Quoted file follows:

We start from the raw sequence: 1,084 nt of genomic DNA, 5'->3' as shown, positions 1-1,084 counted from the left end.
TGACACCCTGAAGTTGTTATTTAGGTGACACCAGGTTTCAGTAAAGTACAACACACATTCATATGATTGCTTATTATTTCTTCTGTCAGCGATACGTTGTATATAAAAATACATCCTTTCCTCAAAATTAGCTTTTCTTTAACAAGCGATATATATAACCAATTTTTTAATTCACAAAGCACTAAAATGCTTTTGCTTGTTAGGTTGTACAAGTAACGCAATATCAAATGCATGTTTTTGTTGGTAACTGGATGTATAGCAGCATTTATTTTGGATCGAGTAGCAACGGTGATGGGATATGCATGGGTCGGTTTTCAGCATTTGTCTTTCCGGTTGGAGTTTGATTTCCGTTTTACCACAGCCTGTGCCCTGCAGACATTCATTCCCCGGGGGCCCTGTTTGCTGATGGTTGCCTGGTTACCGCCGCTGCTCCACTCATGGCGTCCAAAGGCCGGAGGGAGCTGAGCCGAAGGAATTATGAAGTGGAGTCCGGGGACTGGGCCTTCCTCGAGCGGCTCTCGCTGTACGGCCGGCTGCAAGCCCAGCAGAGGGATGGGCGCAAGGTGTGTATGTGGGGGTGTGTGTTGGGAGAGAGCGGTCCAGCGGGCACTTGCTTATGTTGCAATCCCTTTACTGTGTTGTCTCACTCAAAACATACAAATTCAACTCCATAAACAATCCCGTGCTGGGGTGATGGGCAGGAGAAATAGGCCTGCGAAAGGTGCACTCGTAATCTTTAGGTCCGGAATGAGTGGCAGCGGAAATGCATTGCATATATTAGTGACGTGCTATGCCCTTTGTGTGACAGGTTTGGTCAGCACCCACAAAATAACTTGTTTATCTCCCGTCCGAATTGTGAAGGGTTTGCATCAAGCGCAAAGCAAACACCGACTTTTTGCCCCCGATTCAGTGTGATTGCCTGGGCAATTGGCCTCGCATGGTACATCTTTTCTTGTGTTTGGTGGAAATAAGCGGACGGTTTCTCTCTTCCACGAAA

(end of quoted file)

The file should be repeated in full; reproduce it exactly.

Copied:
We start from the raw sequence: 1,084 nt of genomic DNA, 5'->3' as shown, positions 1-1,084 counted from the left end.
TGACACCCTGAAGTTGTTATTTAGGTGACACCAGGTTTCAGTAAAGTACAACACACATTCATATGATTGCTTATTATTTCTTCTGTCAGCGATACGTTGTATATAAAAATACATCCTTTCCTCAAAATTAGCTTTTCTTTAACAAGCGATATATATAACCAATTTTTTAATTCACAAAGCACTAAAATGCTTTTGCTTGTTAGGTTGTACAAGTAACGCAATATCAAATGCATGTTTTTGTTGGTAACTGGATGTATAGCAGCATTTATTTTGGATCGAGTAGCAACGGTGATGGGATATGCATGGGTCGGTTTTCAGCATTTGTCTTTCCGGTTGGAGTTTGATTTCCGTTTTACCACAGCCTGTGCCCTGCAGACATTCATTCCCCGGGGGCCCTGTTTGCTGATGGTTGCCTGGTTACCGCCGCTGCTCCACTCATGGCGTCCAAAGGCCGGAGGGAGCTGAGCCGAAGGAATTATGAAGTGGAGTCCGGGGACTGGGCCTTCCTCGAGCGGCTCTCGCTGTACGGCCGGCTGCAAGCCCAGCAGAGGGATGGGCGCAAGGTGTGTATGTGGGGGTGTGTGTTGGGAGAGAGCGGTCCAGCGGGCACTTGCTTATGTTGCAATCCCTTTACTGTGTTGTCTCACTCAAAACATACAAATTCAACTCCATAAACAATCCCGTGCTGGGGTGATGGGCAGGAGAAATAGGCCTGCGAAAGGTGCACTCGTAATCTTTAGGTCCGGAATGAGTGGCAGCGGAAATGCATTGCATATATTAGTGACGTGCTATGCCCTTTGTGTGACAGGTTTGGTCAGCACCCACAAAATAACTTGTTTATCTCCCGTCCGAATTGTGAAGGGTTTGCATCAAGCGCAAAGCAAACACCGACTTTTTGCCCCCGATTCAGTGTGATTGCCTGGGCAATTGGCCTCGCATGGTACATCTTTTCTTGTGTTTGGTGGAAATAAGCGGACGGTTTCTCTCTTCCACGAAA